What is Art Therapy?
Art therapy is a means of utilizing art materials to allow thoughts and feelings to move as you dialogue with your inner canvas through lines, shapes, and colors giving image to what the experience feels and looks like in your body. The art allows you to capture a moment- a tactile representation of your thoughts, feelings, as well as further connect and reflect upon what is working, not working or perhaps missing in your life. The process of creating also allows for a cathartic experience, expelling built up stress, anger and/or grief.
As an art therapist I look further at the metaphors inherent in the art making process. For example, building a volcano out of clay and then using a variety of liquid watercolors placing drops of colors representing all the pent up thoughts and feelings percolating in ones body. Once the maker is finished they witness the volcano erupting as a symbolic experience of what happens when we bottle up emotions. The actual feelings of anger, sadness, and grief are emotions experienced by everyone, withholding these feelings and suppressing them can impact our physical and mental health, as well as relationships with others. Through the process of art therapy individuals may learn what different materials are capable of creating and how the creative process feels both physically and emotionally.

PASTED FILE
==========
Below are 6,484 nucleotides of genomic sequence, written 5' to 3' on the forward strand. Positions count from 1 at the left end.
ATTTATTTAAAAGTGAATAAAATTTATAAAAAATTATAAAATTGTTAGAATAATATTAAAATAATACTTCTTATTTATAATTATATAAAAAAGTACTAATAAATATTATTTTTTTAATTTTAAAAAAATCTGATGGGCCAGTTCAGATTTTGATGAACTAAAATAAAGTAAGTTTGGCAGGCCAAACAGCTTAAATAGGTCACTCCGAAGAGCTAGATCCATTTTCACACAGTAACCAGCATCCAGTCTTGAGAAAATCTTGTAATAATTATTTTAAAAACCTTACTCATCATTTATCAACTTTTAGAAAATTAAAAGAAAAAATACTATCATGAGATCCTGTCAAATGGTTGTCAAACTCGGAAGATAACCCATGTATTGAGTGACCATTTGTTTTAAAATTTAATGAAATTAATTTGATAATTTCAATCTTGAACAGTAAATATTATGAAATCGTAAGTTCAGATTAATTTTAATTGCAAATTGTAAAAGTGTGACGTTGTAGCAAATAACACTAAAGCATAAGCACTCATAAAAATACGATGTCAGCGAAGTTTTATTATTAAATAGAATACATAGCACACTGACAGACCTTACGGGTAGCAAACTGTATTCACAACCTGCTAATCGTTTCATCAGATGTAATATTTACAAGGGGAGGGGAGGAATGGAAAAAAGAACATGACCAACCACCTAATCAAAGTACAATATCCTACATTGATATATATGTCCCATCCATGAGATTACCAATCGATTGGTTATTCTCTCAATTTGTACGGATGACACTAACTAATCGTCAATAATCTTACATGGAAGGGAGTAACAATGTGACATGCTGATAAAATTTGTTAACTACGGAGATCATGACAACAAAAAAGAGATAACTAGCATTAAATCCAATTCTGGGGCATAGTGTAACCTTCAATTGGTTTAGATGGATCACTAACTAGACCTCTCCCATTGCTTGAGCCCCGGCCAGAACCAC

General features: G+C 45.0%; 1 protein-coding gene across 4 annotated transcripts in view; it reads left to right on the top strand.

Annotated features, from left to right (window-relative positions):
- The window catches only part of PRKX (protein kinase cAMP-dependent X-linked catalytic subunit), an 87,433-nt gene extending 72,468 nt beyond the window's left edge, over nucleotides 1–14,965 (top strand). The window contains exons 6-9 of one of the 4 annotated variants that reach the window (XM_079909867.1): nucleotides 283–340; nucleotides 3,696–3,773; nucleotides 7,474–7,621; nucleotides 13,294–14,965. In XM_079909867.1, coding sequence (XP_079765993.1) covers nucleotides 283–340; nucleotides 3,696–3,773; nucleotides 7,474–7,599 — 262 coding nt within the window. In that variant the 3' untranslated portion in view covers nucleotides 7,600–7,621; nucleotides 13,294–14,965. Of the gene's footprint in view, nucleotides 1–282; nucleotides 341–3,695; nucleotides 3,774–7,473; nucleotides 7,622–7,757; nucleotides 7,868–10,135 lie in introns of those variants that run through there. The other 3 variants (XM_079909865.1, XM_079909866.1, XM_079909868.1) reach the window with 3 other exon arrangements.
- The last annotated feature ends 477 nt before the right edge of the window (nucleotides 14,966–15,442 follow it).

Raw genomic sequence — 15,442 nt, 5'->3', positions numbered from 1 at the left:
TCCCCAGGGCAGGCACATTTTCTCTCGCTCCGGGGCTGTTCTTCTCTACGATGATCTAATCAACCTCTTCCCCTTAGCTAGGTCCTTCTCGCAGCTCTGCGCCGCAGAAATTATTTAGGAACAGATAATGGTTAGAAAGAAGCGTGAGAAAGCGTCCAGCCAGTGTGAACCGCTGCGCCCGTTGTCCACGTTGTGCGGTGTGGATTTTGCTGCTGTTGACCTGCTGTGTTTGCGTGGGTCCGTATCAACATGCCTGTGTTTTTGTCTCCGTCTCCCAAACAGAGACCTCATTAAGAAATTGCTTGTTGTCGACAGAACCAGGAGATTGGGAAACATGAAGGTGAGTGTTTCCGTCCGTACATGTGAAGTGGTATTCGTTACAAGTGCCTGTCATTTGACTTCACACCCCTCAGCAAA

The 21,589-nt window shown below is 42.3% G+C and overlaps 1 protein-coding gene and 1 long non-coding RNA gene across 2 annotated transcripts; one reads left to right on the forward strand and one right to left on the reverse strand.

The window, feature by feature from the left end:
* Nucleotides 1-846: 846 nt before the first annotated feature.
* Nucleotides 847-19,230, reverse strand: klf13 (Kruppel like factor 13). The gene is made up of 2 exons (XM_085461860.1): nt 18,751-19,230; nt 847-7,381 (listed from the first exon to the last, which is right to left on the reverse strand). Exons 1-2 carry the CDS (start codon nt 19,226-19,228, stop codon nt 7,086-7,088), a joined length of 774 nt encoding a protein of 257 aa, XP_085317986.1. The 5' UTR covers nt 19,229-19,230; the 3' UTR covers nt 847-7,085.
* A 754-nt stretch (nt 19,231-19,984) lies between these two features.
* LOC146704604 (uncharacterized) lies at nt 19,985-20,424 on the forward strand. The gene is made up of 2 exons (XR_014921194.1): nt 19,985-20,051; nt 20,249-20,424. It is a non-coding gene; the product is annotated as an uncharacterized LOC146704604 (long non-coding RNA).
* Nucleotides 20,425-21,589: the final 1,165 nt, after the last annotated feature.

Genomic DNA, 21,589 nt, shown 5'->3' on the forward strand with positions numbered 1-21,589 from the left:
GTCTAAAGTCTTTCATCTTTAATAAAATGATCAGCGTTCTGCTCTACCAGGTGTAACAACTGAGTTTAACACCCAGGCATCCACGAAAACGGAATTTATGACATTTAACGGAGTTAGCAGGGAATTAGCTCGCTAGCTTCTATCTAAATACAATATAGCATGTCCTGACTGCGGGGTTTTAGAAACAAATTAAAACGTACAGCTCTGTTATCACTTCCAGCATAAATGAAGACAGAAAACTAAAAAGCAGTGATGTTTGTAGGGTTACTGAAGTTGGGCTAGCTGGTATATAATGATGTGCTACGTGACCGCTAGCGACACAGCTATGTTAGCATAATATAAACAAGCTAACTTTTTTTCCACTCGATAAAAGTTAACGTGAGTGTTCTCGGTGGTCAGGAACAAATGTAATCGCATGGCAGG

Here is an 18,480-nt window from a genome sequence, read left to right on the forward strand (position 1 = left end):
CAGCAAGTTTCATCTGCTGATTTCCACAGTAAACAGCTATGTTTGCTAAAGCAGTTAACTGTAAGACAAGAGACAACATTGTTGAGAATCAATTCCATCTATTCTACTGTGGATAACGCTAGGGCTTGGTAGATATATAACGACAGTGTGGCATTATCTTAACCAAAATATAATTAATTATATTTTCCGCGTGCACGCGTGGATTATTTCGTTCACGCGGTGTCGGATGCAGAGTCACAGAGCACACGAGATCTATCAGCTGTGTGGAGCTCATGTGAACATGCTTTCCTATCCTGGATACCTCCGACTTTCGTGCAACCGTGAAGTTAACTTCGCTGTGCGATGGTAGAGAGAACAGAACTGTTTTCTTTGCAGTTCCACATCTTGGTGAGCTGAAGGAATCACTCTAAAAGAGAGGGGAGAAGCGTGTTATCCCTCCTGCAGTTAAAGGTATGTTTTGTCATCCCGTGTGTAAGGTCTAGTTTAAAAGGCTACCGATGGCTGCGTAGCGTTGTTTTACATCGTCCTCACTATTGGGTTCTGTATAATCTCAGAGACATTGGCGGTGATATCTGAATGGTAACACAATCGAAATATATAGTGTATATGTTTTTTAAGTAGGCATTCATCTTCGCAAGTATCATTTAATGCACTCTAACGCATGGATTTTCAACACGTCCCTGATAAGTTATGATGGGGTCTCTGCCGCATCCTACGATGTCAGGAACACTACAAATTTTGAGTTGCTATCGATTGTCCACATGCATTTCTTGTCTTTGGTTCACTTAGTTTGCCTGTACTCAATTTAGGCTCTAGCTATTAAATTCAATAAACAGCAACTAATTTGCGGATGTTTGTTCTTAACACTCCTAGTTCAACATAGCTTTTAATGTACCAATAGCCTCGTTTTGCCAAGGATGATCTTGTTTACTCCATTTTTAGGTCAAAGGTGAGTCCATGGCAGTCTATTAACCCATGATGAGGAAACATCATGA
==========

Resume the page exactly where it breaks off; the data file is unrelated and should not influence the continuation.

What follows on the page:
Art therapy is utilized with individuals, families and groups and can be explored with a variety of mediums to create paintings, drawings, sculptures, and collages amongst many other types of art.
Two main approaches to art therapy are utilized; art as therapy and art psychotherapy. Art as therapy allows the inherent therapeutic process of creating art to relieve an individual's suffering, where as art psychotherapy uses art to aid in the process of conventional talk therapy.
Art Therapy Groups
There are many benefits to art therapy group work. Groups are a beneficial way to instill hope in each of the members by providing them a space to feel a sense of support while relating with others through witnessing their stories of overcoming or solving problems. Art therapy groups also offer members an opportunity to interact and engage at their own comfort level regardless of verbal communication skills while sharing art surrounded by others who share similar problems, uncertainties, fears, thus helping to reduce feelings of isolation. Group work also provides individual members with a safe space to release and express feelings while contained in a supportive group helping to overcome traumatic experiences with verbal and non verbal interactions. Finally, group work can provide a sense of altruism where members heal through helping others as well as being helped personally by other group members.